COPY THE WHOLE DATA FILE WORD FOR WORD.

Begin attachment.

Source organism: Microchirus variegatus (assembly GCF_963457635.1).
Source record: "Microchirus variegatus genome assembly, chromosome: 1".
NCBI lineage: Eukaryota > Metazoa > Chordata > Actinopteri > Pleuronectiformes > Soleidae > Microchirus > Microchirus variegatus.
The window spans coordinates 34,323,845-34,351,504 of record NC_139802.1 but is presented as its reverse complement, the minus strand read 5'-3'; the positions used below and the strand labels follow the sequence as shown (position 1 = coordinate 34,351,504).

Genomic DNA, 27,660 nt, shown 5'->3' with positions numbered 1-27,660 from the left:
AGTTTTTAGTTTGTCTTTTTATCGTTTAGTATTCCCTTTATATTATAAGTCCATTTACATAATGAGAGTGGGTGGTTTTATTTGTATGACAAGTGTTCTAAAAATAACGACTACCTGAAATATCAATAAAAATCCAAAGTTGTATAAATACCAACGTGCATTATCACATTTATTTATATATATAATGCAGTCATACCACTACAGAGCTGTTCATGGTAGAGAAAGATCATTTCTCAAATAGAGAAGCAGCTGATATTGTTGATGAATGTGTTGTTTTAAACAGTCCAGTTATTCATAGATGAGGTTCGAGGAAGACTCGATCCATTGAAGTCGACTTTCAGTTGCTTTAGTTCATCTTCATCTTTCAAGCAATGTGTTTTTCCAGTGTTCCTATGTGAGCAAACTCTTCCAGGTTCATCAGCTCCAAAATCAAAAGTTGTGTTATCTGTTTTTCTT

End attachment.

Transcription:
Source organism: Microchirus variegatus (assembly GCF_963457635.1).
Source record: "Microchirus variegatus genome assembly, chromosome: 1".
NCBI lineage: Eukaryota > Metazoa > Chordata > Actinopteri > Pleuronectiformes > Soleidae > Microchirus > Microchirus variegatus.
The window spans coordinates 34,323,845-34,351,504 of record NC_139802.1 but is presented as its reverse complement, the minus strand read 5'-3'; the positions used below and the strand labels follow the sequence as shown (position 1 = coordinate 34,351,504).

Genomic DNA, 27,660 nt, shown 5'->3' with positions numbered 1-27,660 from the left:
AGTTTTTAGTTTGTCTTTTTATCGTTTAGTATTCCCTTTATATTATAAGTCCATTTACATAATGAGAGTGGGTGGTTTTATTTGTATGACAAGTGTTCTAAAAATAACGACTACCTGAAATATCAATAAAAATCCAAAGTTGTATAAATACCAACGTGCATTATCACATTTATTTATATATATAATGCAGTCATACCACTACAGAGCTGTTCATGGTAGAGAAAGATCATTTCTCAAATAGAGAAGCAGCTGATATTGTTGATGAATGTGTTGTTTTAAACAGTCCAGTTATTCATAGATGAGGTTCGAGGAAGACTCGATCCATTGAAGTCGACTTTCAGTTGCTTTAGTTCATCTTCATCTTTCAAGCAATGTGTTTTTCCAGTGTTCCTATGTGAGCAAACTCTTCCAGGTTCATCAGCTCCAAAATCAAAAGTTGTGTTATCTGTTTTTCTT